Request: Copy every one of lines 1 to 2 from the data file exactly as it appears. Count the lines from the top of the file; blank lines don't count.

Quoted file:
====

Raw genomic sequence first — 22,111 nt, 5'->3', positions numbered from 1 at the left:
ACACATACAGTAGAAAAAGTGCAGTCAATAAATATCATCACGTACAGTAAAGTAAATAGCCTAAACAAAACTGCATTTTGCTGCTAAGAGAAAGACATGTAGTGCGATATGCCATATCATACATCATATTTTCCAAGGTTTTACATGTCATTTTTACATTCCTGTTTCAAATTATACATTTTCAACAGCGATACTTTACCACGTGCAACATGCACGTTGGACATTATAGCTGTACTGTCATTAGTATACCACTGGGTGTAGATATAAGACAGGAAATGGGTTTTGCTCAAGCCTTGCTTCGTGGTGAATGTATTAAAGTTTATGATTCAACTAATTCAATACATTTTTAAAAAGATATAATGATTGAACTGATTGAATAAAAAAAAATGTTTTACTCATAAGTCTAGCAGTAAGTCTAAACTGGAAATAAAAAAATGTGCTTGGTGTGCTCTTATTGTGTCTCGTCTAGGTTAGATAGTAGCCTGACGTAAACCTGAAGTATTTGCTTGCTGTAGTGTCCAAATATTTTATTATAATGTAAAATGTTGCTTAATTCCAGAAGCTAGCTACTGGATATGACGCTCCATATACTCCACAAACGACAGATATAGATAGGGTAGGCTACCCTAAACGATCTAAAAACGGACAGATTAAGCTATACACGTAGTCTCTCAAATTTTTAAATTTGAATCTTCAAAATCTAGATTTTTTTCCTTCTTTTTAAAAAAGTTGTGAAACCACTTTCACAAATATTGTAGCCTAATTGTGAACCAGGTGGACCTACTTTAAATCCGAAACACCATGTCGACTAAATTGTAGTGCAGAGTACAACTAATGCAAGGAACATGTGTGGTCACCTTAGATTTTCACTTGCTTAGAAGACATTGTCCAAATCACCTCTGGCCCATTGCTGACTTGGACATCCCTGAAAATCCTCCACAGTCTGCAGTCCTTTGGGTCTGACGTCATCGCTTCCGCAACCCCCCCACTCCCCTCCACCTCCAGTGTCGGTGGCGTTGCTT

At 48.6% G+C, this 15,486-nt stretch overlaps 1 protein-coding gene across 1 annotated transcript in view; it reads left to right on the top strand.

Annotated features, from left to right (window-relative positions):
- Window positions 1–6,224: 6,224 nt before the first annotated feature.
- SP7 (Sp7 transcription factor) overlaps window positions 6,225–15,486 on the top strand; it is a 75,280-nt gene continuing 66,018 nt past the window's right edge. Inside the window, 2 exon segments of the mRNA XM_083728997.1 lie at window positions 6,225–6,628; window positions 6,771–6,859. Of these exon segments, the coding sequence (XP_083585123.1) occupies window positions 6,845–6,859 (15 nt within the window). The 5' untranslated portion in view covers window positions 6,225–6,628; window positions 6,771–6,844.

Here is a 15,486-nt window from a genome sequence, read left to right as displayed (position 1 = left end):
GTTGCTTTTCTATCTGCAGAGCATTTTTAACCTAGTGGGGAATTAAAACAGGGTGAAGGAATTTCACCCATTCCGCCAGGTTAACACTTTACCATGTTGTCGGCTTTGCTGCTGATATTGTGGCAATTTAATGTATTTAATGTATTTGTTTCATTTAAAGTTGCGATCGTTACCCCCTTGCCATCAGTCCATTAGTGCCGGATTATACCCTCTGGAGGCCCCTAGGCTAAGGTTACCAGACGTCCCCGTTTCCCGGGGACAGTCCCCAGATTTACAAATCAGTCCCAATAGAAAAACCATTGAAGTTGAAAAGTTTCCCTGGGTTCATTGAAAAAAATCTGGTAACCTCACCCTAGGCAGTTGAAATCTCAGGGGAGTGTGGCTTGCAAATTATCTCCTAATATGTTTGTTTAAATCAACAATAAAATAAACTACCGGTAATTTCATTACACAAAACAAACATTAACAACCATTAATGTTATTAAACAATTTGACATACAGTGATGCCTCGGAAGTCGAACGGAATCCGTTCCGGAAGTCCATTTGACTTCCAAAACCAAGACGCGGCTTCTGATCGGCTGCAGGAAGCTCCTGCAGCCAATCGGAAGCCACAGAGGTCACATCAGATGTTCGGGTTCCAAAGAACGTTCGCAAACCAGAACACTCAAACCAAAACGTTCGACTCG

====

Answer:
Raw genomic sequence first — 22,111 nt, 5'->3', positions numbered from 1 at the left:
ACACATACAGTAGAAAAAGTGCAGTCAATAAATATCATCACGTACAGTAAAGTAAATAGCCTAAACAAAACTGCATTTTGCTGCTAAGAGAAAGACATGTAGTGCGATATGCCATATCATACATCATATTTTCCAAGGTTTTACATGTCATTTTTACATTCCTGTTTCAAATTATACATTTTCAACAGCGATACTTTACCACGTGCAACATGCACGTTGGACATTATAGCTGTACTGTCATTAGTATACCACTGGGTGTAGATATAAGACAGGAAATGGGTTTTGCTCAAGCCTTGCTTCGTGGTGAATGTATTAAAGTTTATGATTCAACTAATTCAATACATTTTTAAAAAGATATAATGATTGAACTGATTGAATAAAAAAAAATGTTTTACTCATAAGTCTAGCAGTAAGTCTAAACTGGAAATAAAAAAATGTGCTTGGTGTGCTCTTATTGTGTCTCGTCTAGGTTAGATAGTAGCCTGACGTAAACCTGAAGTATTTGCTTGCTGTAGTGTCCAAATATTTTATTATAATGTAAAATGTTGCTTAATTCCAGAAGCTAGCTACTGGATATGACGCTCCATATACTCCACAAACGACAGATATAGATAGGGTAGGCTACCCTAAACGATCTAAAAACGGACAGATTAAGCTATACACGTAGTCTCTCAAATTTTTAAATTTGAATCTTCAAAATCTAGATTTTTTTCCTTCTTTTTAAAAAAGTTGTGAAACCACTTTCACAAATATTGTAGCCTAATTGTGAACCAGGTGGACCTACTTTAAATCCGAAACACCATGTCGACTAAATTGTAGTGCAGAGTACAACTAATGCAAGGAACATGTGTGGTCACCTTAGATTTTCACTTGCTTAGAAGACATTGTCCAAATCACCTCTGGCCCATTGCTGACTTGGACATCCCTGAAAATCCTCCACAGTCTGCAGTCCTTTGGGTCTGACGTCATCGCTTCCGCAACCCCCCCACTCCCCTCCACCTCCAGTGTCGGTGGCGTTGCTT